Sunday, October 5, 2014

Family Movie Night: King Kong

Title: King Kong
Directors: Merian C. Cooper and Ernest B. Schoedsack
Original Release: 1933
Choice: Mine
My Overall Rating: 3 stars out of 5
via Wikipedia
Obviously, the original King Kong feels awfully dated 81 years after it was released.  The special effects have been outmoded several times over.  To say the portrayal of women and Africans is problematic is putting it mildly.  Even so, it's a must-see for any fan of science fiction.  King Kong is cinema's Frankenstein, the film that spawned entire genres in both story and presentation.  The movie has been remade twice - in 1976 and 2005 - and that doesn't include the Godzilla, Jurassic Park and numerous other monster franchises that were created in imitation.


Filmmaker Carl Denham (Robert Armstrong) has hired a ship to take his crew to the tropics for yet another exotic adventure film.  All he lacks is a leading lady.  He hits the streets, confident of finding a down-on-her-luck beauty for his picture.  Thankfully, he finds Ann Darrow (Fay Wray: best movie star name ever).  Ann jumps at the chance.  Life was so much simpler in the 1930s...

On Skull Island, they meet King Kong, an enormous, terrifying gorilla who takes an immediate shine to Ann.  He steals her away to his cave, fending off numerous hungry dinosaurs by essentially wrenching their heads open at the jaw - yick!   Eventually, the giant ape is subdued and dragged onto the ship, to be a centerpiece of a live show in New York.

I had seen this movie before, yet somehow I'd forgotten all about the dinosaurs.  The iconic image of the story is Kong atop the Empire State Building swatting at biplanes but the final New York portion of the movie only lasts about 20 minutes.  Most of the action takes place on the island and the lizards are just as spectacular as the ape.  My pal Maurice Mitchell recently featured the movie's beautiful concept art on his blog, Film Sketcher.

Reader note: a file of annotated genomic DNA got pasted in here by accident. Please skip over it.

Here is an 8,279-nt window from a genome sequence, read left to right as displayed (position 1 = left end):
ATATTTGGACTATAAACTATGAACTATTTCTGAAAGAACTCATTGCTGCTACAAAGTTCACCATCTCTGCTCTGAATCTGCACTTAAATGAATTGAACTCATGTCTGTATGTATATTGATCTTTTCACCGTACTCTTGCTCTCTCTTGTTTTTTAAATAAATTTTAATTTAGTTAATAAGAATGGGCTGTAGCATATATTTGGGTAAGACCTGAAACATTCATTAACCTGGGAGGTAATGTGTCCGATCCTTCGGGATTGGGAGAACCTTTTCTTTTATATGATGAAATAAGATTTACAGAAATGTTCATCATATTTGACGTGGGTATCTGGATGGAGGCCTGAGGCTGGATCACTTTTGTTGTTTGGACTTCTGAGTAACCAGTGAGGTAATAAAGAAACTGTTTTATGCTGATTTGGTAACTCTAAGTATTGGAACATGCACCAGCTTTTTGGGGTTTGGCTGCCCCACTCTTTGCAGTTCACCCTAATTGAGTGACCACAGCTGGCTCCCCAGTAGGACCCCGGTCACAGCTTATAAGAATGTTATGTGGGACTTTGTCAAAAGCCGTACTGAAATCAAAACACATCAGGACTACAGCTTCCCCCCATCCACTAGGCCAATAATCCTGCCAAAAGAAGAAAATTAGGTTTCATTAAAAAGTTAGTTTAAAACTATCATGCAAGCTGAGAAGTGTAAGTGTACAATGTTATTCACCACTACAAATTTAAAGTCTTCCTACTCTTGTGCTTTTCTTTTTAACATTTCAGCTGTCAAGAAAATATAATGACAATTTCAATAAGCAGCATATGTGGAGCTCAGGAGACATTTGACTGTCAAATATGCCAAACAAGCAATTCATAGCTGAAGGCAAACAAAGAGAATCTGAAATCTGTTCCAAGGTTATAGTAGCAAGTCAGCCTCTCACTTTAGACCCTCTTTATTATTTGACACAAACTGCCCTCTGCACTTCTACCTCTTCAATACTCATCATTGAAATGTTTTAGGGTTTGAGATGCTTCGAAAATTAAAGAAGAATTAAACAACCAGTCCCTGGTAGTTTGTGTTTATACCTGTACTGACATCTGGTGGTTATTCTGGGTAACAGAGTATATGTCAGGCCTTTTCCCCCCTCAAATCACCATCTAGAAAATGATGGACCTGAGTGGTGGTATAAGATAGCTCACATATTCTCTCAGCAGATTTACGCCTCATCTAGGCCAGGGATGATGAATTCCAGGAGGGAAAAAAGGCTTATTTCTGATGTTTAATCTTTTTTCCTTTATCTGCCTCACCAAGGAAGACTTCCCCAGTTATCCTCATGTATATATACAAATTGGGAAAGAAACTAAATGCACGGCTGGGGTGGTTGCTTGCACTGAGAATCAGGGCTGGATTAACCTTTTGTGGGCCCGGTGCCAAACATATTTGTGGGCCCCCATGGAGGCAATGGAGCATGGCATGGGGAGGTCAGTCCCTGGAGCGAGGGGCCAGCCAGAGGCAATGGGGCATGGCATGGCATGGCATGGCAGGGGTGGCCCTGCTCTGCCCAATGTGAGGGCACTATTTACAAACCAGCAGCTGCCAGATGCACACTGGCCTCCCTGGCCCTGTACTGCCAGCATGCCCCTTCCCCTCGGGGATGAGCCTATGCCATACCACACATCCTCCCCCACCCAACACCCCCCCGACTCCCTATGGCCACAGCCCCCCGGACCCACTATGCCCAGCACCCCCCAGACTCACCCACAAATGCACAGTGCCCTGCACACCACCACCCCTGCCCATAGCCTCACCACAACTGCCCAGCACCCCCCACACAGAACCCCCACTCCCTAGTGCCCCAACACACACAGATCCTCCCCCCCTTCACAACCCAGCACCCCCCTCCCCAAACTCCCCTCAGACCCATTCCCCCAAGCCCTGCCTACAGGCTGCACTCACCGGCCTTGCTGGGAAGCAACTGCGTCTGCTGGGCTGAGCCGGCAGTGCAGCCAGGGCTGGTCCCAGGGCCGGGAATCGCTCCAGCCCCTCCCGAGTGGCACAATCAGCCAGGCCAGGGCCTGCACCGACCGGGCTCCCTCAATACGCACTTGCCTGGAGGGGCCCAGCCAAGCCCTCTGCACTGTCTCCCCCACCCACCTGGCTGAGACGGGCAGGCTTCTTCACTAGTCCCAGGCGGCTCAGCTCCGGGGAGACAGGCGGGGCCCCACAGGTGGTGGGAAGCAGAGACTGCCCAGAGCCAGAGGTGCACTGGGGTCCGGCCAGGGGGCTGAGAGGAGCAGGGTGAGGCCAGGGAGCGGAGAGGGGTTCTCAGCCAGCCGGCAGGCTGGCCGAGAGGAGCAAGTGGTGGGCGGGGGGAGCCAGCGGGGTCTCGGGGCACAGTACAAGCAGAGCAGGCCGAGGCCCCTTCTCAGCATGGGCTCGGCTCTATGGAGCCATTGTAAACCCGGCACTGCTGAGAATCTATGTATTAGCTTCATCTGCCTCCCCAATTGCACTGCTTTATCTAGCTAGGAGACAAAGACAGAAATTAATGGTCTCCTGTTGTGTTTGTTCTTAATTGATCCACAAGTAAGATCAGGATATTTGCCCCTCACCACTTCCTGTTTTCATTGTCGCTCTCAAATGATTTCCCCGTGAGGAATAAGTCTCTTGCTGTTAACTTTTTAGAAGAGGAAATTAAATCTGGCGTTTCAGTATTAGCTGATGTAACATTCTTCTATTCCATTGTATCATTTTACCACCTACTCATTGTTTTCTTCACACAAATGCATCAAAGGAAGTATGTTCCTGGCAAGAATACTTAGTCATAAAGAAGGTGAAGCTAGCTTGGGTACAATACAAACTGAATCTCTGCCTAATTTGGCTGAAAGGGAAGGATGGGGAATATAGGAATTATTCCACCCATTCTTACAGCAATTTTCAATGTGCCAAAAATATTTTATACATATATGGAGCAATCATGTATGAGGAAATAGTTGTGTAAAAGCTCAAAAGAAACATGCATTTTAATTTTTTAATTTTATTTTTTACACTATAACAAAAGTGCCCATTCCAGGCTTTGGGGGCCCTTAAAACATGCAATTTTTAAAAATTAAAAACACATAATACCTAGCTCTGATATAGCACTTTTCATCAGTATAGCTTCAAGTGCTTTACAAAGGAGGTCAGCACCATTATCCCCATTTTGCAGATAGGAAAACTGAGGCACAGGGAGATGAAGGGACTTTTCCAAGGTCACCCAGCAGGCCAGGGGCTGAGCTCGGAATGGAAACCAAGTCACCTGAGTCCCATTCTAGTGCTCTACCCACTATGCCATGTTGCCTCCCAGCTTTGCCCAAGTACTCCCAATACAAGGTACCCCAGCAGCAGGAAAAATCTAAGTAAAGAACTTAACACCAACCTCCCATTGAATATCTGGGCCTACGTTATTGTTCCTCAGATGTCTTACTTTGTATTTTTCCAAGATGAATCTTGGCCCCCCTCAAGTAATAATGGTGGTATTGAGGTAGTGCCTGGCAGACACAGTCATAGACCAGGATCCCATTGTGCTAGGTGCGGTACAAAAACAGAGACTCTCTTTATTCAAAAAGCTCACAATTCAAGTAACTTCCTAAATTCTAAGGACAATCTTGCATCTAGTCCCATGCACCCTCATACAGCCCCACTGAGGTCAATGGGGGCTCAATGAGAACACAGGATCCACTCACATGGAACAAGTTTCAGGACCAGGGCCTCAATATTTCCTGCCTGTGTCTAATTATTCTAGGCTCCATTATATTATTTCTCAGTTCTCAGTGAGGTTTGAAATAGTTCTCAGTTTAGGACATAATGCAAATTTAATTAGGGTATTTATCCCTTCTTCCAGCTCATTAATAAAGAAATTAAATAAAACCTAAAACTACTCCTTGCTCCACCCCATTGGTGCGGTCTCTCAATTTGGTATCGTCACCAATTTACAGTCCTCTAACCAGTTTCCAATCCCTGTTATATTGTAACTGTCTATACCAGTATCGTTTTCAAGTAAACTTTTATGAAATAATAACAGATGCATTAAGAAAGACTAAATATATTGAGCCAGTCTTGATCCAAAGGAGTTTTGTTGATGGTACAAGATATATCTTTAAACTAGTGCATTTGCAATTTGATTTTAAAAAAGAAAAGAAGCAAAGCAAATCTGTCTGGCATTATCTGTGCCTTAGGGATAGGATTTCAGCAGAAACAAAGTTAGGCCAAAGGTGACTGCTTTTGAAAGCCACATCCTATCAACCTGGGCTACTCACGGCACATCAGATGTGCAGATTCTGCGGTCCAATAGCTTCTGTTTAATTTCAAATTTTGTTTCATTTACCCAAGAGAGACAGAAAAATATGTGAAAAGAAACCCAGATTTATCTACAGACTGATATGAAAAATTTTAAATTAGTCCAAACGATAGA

In addition to the stunning visuals, Kong is also famous for its classic musical score, composed by Max Steiner, previously featured here for his work on Gone with the WindKong put Steiner on the Hollywood map.  He would eventually compose over 300 film scores, garnering 3 Oscars and 24 nominations.  Actor/musician Oscar Levant went so far as to call Kong "a symphony accompanied by a movie."  Originally, RKO didn't even want to pay for a new score, simply wanting Steiner to cobble together music from other films.  But Cooper paid Steiner for an original work out of his own pocket (later reimbursed).

*****

My Rating System:

5 = The best of the best.  These are the films by which I judge other films.
4 = High quality films which I feel could hold up well in repeated viewings.
3 = The vast majority of films.  They're fine.  Once was enough.
2 = I wasn't even sure I wanted to finish it.  It's not a 1 because I'm not prepared to say it's a terrible film - just not my cup of tea.
1 = A terrible film.  An insult to the art form.

26 comments:

  1. I enjoyed reading this. It's hard to review a ground-breaker, and setting parameters is hard. In this case, I agree with the review - and I find the areas in which KING KONG influenced movie-making very interesting. (Max Steiner, e.g.) Well put! (I'm also enjoying the Star Trek reviews)

    Diana

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  2. Squid, this post needed posting. You did good! Yes, there were remakes and pastiches of the old original and they were very high tech and all but they never equaled the freshness and appropriateness of the '33 film. Policeman: [talking into a police call box] "Send the riot squad and ambulances! Kong has escaped!" in rapid-fire 1930's New York English. In respectful disagreement with (character) Carl Denham, it was neither airplanes nor beauty killed the beast. It was sequels.

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    1. Ha! Well played, sir.